Commented:
Once more, why bother with creating three IP subnets?  Why not just expand your current one?  Simple...
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Commented:
Yes; as long as your routing is correct, and the clients can reach the DNS server, then that's all you need.

Commented:
Sorry crossed messages.  :)  But I really really think you're overcomplicating things for a network that size.
PkafkasNetwork Engineer

Author

Commented:
Well, I am not open-minded.  

Yes, just having 1 extra VLan for workstations only and keeping the VLan-1 for the Servers and switches and everything else that needs a static IP would simplify the change over tremendously.  Our network is not that big and having 2 VLan's for the private network instead of 3 might be a happy medium for this project.

I will think about that some more, Datedman.  

Thanks,
PkafkasNetwork Engineer

Author

Commented:
I should have stated in the above comment that "I am open-minded" :-)

For the above comment ... geeesh...
PkafkasNetwork Engineer

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Commented:
I think I will have only 2 Vlan's.  That will simplyfy things alot for this change over.
PkafkasNetwork Engineer

Author

Commented:
Oh, one of the things that I forgot to mention is that we have some IP confilcts with other companies that conenct to our corporate network.  These other companies user a 192.168.0.x Scheme and a 192.168..3.X scheme.  I actually tried teh /23 before but if I ping 192.168.3.X I get a reply back from an internal IP address that is assigned to one of those companies destination host unreachable.  If I try pinging 192.168.0.X I get the same result.  Hence, we are pretty isolated with 192.168.1.X /24 .My predecessor did not plan the network for future growth.   Anyway...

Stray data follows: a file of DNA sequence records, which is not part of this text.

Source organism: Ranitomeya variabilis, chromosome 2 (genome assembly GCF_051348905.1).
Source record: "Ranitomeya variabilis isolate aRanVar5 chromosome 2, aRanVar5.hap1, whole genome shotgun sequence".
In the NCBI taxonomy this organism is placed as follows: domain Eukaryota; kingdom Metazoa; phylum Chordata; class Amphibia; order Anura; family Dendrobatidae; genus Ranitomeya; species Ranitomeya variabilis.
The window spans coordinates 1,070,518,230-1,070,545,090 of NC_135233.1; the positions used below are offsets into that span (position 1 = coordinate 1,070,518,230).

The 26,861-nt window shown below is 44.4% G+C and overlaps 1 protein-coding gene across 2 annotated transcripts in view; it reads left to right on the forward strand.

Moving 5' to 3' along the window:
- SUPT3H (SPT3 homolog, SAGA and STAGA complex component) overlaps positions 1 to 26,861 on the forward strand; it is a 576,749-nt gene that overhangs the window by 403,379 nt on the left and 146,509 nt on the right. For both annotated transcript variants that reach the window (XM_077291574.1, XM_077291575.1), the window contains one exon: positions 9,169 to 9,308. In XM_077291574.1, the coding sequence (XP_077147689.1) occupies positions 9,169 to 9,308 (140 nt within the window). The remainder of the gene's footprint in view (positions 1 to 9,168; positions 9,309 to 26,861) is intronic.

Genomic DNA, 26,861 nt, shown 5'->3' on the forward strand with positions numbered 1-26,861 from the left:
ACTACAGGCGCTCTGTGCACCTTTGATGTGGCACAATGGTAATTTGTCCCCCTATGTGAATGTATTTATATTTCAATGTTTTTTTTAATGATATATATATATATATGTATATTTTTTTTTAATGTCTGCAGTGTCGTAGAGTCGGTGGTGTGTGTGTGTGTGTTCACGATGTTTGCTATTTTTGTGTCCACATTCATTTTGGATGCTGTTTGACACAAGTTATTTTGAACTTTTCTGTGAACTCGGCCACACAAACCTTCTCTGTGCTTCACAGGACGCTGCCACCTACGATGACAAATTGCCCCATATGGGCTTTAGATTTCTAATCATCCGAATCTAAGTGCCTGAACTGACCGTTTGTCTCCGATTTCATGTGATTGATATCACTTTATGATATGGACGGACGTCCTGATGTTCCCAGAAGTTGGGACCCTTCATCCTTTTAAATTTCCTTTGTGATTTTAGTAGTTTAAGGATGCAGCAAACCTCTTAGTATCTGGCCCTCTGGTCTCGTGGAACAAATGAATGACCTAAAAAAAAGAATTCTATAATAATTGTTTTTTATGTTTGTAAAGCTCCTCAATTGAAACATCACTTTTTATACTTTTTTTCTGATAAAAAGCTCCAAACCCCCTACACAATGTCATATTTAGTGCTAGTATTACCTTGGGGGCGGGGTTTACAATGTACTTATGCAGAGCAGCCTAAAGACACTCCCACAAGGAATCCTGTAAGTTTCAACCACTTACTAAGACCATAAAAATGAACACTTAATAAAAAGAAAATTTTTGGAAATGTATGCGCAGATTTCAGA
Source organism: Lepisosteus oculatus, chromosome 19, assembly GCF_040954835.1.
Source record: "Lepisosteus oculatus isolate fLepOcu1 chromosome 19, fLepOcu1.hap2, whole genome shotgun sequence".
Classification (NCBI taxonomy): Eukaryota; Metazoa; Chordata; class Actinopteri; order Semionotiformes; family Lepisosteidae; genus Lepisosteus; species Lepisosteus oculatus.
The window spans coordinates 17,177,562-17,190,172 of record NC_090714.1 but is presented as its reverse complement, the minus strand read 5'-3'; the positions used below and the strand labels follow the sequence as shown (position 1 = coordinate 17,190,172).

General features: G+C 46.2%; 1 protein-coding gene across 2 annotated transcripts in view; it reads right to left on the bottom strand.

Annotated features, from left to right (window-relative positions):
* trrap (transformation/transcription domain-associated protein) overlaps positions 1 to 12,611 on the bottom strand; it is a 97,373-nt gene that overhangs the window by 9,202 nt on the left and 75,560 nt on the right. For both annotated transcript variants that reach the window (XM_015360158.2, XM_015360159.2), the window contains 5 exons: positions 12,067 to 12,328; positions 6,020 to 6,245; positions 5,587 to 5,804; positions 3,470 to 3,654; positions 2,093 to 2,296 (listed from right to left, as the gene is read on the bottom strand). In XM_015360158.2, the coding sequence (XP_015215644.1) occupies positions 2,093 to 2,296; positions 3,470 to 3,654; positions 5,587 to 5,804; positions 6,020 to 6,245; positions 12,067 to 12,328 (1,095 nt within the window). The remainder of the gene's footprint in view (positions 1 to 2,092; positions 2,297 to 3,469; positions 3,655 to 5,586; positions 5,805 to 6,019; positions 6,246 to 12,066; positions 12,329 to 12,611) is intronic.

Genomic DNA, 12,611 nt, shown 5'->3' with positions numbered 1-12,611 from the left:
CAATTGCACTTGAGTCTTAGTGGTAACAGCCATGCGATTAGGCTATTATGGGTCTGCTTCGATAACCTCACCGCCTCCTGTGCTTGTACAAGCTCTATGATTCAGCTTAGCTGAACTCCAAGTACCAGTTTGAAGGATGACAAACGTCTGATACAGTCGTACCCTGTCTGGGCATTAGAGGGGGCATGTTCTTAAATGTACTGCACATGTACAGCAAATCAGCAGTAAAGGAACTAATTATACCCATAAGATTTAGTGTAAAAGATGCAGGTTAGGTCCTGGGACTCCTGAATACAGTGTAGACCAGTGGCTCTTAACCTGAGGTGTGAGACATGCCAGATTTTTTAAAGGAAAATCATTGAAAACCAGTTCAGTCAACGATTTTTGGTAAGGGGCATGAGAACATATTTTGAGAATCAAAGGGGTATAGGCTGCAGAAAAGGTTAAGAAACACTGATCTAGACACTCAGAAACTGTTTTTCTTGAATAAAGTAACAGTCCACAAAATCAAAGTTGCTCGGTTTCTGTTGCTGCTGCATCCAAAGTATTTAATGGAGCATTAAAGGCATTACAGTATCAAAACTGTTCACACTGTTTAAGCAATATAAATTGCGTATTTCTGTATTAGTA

I will end keeping the VLan-1 (192.168.1.X /24) for Servers and routers/Switches/Proxy devices.

I will make 1 new VLan (Vlan-21 for workstations 10.220.21.X /24).
PkafkasNetwork Engineer

Author

Commented:
I have a strong feeling that I am missing someting.  Please keep in mind that we are currenlty using the DNS servers in an active production environment.  Should I create a new Primary reverse lookup zone on one/both of the DNS Servers?  Will that hose up the current reverse lookup zone?

1.  Start the DNS snap-in.

2.  Click the DNS Server object for your server in the left pane of the console, and then expand the server object to expand the tree.

3.  Expand Reverse Lookup Zones.

4.  Right-click Reverse Lookup Zones, and then click New Zone. The New Zone Wizard starts. Click Next to continue.

5.  Click Primary zone, and then click Next.

6.  In the Network ID box, type the network ID. For example, type 10.220.21 and then click Next.

7.  On the Zone File page, click Next

8.  Click Next.
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Commented:
You can have as many reverse lookup zones as you can eat^H^H^H manage. As I said, they're not even essential for AD, and just like forward lookup zones, you can have several of them.
If your DNS servers are DCs, then simply create the revers lookup zone on one of them, make sure it's set to "AD integrated"; after the next AD replication cycle, the new zone will appear on the other DC(s)/DNS(s) as well.
PkafkasNetwork Engineer

Author

Commented:
What the DNS Servers look like in the current setup.
dns1-dns2.doc
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Commented:
Yes; just go ahead and create the zones.
PkafkasNetwork Engineer

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Commented:
Ok, I did it.  Its on there.  It replicated to the other AD server/DNS Server.

I will close this call.